Meeting Britain’s 2050 climate goals will require the nation to wean itself off using natural gas for heating, but the nation’s electricity system probably won’t cope unless thermal storage technology improves.
Reducing greenhouse gas emissions from the heating sector is “one of the toughest challenges the country faces in its low-carbon transition,” according to a report published Friday by the U.K. Energy Research Centre, a body that advises the public and private sector on sustainable energy.
The U.K. is heavily dependent on gas with the fuel meeting about two thirds of domestic energy demand. When the weather’s cold, the gas system handles a morning surge in demand by drawing on fuel stored in pipelines overnight. Right now, the electricity system can’t do the same because there’s no large-scale options to store power or heat.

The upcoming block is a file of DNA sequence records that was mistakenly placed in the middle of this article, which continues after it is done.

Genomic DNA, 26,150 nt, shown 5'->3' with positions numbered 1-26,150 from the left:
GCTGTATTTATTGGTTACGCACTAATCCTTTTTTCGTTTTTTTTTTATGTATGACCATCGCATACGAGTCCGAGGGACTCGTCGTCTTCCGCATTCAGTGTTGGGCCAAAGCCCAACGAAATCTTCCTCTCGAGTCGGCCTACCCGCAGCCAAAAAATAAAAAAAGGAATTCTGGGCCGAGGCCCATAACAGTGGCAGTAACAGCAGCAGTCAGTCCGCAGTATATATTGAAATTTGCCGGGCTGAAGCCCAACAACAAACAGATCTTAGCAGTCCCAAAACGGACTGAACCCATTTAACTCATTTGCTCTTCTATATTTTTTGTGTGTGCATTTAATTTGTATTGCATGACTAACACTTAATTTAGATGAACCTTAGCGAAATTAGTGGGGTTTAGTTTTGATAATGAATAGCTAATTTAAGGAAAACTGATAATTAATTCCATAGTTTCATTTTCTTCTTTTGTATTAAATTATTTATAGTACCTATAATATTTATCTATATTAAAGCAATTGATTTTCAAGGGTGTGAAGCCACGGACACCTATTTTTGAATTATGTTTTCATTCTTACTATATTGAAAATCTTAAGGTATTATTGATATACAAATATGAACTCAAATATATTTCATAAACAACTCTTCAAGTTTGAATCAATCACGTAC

Transferring demand for heating from the gas network to the electricity system would be a “significant challenge” in cold weather, UKERC said in the report published Friday.
UKERC analysis of local gas demand during coldest days of winter 2017-18 shows a very fast ramp up in demand from 5 a.m. until 8 a.m when heating consumption surged by more than 100 gigawatts. That happened on 25 percent of days during the heating season last winter.
Meeting that demand would be a huge leap for the power system, where peak supply only reached 53 gigawatts last winter.
Reducing the demand for heating by energy efficiency measures would help ease the load on the power system, UKERC said. Insulation in new buildings and retrofitting older properties would help cut consumption.
Thermal storage will need to play a much greater role in future to help smooth the sharp increase in demand, it said in the report.
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